Hickey Creek Mitigation Park supports a variety of native Florida plants and wildlife, including the gopher tortoise, a state-listed threatened species, and the Florida Scrub-Jay, a federally-listed threatened bird species. Other wildlife includes the Florida Panther, bobcats, eastern indigo snakes, American alligators, and river otters.
The acquisition of land parcels to form Hickey Creek Mitigation Park started in 1994, while the park itself opened to the public in 2002. Today, the park is approximately 950 acres of pine flatwoods, scrub, freshwater marshes, cypress swamps, and hardwood hammock. The acquisition of Hickey Creek Mitigation Park was also partially funded by the Florida Communities Trust.
The park is co-managed by Lee County Parks & Recreation, Conservation 20/20, and the Florida Fish and Wildlife Conservation Commission. Three parcels, totaling 82 acres, were acquired between 1998 and 2007 through the Conservation 20/20 program. A fourth Conservation 20/20 parcel totaling 14 acres, known as Hickey Creek Greenbriar Connector, is located directly to the south of the park.
Environmental mitigation is an effort to offset the impacts from development on a particular wildlife species or natural plant community. The establishment of mitigation areas are a common alternative for developers to mitigate elsewhere the impacts of development on their own land. Hickey Creek Mitigation Park was established primarily to mitigate for the loss of gopher tortoise habitat due to development.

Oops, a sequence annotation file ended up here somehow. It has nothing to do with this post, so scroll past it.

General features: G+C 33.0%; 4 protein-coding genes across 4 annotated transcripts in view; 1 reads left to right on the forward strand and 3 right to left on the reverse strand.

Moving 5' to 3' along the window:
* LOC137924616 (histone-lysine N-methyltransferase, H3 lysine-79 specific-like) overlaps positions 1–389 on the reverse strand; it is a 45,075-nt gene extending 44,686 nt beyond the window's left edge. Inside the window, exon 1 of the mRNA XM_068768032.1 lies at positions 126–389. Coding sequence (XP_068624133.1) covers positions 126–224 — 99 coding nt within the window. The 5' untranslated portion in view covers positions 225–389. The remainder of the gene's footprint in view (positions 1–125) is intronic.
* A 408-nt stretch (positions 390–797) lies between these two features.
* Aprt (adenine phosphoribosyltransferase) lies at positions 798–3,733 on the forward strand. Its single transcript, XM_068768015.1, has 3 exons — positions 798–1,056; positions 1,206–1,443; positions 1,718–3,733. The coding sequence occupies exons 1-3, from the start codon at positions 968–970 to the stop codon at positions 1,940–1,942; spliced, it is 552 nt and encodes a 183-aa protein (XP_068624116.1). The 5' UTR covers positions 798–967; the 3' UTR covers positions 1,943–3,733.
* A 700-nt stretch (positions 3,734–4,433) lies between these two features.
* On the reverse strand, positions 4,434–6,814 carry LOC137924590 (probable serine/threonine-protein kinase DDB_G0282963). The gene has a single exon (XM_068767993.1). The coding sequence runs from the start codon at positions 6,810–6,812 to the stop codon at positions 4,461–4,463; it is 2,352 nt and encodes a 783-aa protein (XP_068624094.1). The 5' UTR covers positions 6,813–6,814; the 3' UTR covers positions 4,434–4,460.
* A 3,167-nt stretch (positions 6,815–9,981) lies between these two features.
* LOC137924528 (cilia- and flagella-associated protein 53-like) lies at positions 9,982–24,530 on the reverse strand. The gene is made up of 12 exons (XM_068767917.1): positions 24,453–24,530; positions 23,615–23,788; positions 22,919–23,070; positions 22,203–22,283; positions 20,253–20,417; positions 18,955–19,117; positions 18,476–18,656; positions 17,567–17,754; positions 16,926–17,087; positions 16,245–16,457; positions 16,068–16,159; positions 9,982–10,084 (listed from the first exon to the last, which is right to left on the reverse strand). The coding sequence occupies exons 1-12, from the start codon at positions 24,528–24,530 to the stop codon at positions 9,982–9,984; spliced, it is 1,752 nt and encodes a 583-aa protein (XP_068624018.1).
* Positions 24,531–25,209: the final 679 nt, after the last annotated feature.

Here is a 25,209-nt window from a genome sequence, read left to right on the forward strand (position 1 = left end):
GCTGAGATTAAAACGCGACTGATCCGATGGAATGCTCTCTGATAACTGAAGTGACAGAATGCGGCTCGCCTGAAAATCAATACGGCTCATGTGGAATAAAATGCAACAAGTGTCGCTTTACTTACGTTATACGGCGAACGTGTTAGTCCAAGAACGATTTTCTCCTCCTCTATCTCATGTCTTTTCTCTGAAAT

For more information about the park, visit the Lee County Parks & Recreation website.
Bird Watching, Canoeing/Kayaking, Fishing, Hiking (Marked Trails), Nature Study/Photography, Picnic Area
Hickey Creek Mitigation Park Trail Map
The park is open daily during daylight hours.
Public amenities include paved parking, marked hiking trails, a restroom, fishing dock, and a sheltered picnic area. A parking fee applies for 1/hour or $5/day. An ADA-accessible trail leads from the parking entrance to Hickey Creek and a small amphitheater. These amenities are not located on the Conservation 20/20 parcels.
The park also includes a paddlecraft landing and is listed as a destination on The Great Calusa Blueway Paddling Trail.